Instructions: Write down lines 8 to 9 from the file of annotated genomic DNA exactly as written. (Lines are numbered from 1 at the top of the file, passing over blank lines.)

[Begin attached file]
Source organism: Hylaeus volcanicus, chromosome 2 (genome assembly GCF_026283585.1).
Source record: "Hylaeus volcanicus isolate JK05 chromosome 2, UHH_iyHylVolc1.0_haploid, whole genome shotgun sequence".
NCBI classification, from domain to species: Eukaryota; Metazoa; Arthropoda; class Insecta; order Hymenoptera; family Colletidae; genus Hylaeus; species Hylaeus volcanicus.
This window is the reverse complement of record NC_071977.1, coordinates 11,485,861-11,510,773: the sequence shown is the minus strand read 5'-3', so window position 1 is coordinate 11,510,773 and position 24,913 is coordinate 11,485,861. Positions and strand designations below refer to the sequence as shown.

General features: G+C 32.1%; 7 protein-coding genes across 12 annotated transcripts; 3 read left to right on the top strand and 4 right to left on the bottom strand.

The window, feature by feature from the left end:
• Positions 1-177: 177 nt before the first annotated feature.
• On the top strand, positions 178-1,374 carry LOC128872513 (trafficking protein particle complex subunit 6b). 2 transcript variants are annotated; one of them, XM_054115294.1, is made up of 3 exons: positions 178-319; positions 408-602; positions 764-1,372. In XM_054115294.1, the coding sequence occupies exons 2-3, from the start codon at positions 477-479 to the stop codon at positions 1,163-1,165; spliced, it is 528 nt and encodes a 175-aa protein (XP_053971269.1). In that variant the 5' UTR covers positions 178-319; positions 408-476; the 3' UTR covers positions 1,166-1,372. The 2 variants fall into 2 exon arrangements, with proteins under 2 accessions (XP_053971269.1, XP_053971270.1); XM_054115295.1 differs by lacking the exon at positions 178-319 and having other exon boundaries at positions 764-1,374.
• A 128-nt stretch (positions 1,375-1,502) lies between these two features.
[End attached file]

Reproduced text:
• On the top strand, positions 178-1,374 carry LOC128872513 (trafficking protein particle complex subunit 6b). 2 transcript variants are annotated; one of them, XM_054115294.1, is made up of 3 exons: positions 178-319; positions 408-602; positions 764-1,372. In XM_054115294.1, the coding sequence occupies exons 2-3, from the start codon at positions 477-479 to the stop codon at positions 1,163-1,165; spliced, it is 528 nt and encodes a 175-aa protein (XP_053971269.1). In that variant the 5' UTR covers positions 178-319; positions 408-476; the 3' UTR covers positions 1,166-1,372. The 2 variants fall into 2 exon arrangements, with proteins under 2 accessions (XP_053971269.1, XP_053971270.1); XM_054115295.1 differs by lacking the exon at positions 178-319 and having other exon boundaries at positions 764-1,374.
• A 128-nt stretch (positions 1,375-1,502) lies between these two features.